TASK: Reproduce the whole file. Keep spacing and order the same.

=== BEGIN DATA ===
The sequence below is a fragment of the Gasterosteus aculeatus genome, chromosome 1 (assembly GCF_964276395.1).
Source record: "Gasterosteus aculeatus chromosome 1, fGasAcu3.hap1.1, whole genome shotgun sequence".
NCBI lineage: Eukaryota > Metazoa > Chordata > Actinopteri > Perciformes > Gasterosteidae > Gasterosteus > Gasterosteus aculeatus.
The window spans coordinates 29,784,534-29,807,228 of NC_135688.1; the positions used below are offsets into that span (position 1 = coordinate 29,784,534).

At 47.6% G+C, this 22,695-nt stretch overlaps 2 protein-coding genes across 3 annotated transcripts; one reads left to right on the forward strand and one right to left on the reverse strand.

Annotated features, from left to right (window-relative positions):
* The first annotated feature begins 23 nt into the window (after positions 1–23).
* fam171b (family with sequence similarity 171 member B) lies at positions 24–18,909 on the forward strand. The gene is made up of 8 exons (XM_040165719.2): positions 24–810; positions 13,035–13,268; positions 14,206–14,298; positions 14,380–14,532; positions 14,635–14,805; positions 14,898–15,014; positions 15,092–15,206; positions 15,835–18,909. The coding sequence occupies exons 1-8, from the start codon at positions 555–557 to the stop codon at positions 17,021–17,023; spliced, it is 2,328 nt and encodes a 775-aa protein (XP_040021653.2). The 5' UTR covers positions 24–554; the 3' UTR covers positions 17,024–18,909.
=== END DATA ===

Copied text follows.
The sequence below is a fragment of the Gasterosteus aculeatus genome, chromosome 1 (assembly GCF_964276395.1).
Source record: "Gasterosteus aculeatus chromosome 1, fGasAcu3.hap1.1, whole genome shotgun sequence".
NCBI lineage: Eukaryota > Metazoa > Chordata > Actinopteri > Perciformes > Gasterosteidae > Gasterosteus > Gasterosteus aculeatus.
The window spans coordinates 29,784,534-29,807,228 of NC_135688.1; the positions used below are offsets into that span (position 1 = coordinate 29,784,534).

At 47.6% G+C, this 22,695-nt stretch overlaps 2 protein-coding genes across 3 annotated transcripts; one reads left to right on the forward strand and one right to left on the reverse strand.

Annotated features, from left to right (window-relative positions):
* The first annotated feature begins 23 nt into the window (after positions 1–23).
* fam171b (family with sequence similarity 171 member B) lies at positions 24–18,909 on the forward strand. The gene is made up of 8 exons (XM_040165719.2): positions 24–810; positions 13,035–13,268; positions 14,206–14,298; positions 14,380–14,532; positions 14,635–14,805; positions 14,898–15,014; positions 15,092–15,206; positions 15,835–18,909. The coding sequence occupies exons 1-8, from the start codon at positions 555–557 to the stop codon at positions 17,021–17,023; spliced, it is 2,328 nt and encodes a 775-aa protein (XP_040021653.2). The 5' UTR covers positions 24–554; the 3' UTR covers positions 17,024–18,909.